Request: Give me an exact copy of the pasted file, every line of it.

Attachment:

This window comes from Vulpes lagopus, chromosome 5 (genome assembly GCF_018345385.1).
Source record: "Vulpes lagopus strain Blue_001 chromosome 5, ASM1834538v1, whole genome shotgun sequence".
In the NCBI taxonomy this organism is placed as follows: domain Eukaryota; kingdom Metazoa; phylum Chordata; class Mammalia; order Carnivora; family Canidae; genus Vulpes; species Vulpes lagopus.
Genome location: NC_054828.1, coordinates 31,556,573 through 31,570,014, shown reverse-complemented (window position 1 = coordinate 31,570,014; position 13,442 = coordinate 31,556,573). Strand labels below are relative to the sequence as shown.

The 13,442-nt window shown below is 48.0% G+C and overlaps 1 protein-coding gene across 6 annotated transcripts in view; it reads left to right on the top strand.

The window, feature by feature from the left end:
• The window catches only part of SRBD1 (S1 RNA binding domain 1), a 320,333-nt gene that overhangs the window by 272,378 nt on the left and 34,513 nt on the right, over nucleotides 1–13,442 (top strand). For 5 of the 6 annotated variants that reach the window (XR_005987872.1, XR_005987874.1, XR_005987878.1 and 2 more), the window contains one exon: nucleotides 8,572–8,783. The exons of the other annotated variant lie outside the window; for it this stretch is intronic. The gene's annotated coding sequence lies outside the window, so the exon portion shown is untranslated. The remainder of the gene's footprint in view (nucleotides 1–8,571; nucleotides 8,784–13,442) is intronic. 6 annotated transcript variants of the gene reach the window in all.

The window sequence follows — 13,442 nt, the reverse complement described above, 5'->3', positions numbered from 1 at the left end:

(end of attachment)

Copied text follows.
This window comes from Vulpes lagopus, chromosome 5 (genome assembly GCF_018345385.1).
Source record: "Vulpes lagopus strain Blue_001 chromosome 5, ASM1834538v1, whole genome shotgun sequence".
In the NCBI taxonomy this organism is placed as follows: domain Eukaryota; kingdom Metazoa; phylum Chordata; class Mammalia; order Carnivora; family Canidae; genus Vulpes; species Vulpes lagopus.
Genome location: NC_054828.1, coordinates 31,556,573 through 31,570,014, shown reverse-complemented (window position 1 = coordinate 31,570,014; position 13,442 = coordinate 31,556,573). Strand labels below are relative to the sequence as shown.

The 13,442-nt window shown below is 48.0% G+C and overlaps 1 protein-coding gene across 6 annotated transcripts in view; it reads left to right on the top strand.

The window, feature by feature from the left end:
• The window catches only part of SRBD1 (S1 RNA binding domain 1), a 320,333-nt gene that overhangs the window by 272,378 nt on the left and 34,513 nt on the right, over nucleotides 1–13,442 (top strand). For 5 of the 6 annotated variants that reach the window (XR_005987872.1, XR_005987874.1, XR_005987878.1 and 2 more), the window contains one exon: nucleotides 8,572–8,783. The exons of the other annotated variant lie outside the window; for it this stretch is intronic. The gene's annotated coding sequence lies outside the window, so the exon portion shown is untranslated. The remainder of the gene's footprint in view (nucleotides 1–8,571; nucleotides 8,784–13,442) is intronic. 6 annotated transcript variants of the gene reach the window in all.

The window sequence follows — 13,442 nt, the reverse complement described above, 5'->3', positions numbered from 1 at the left end: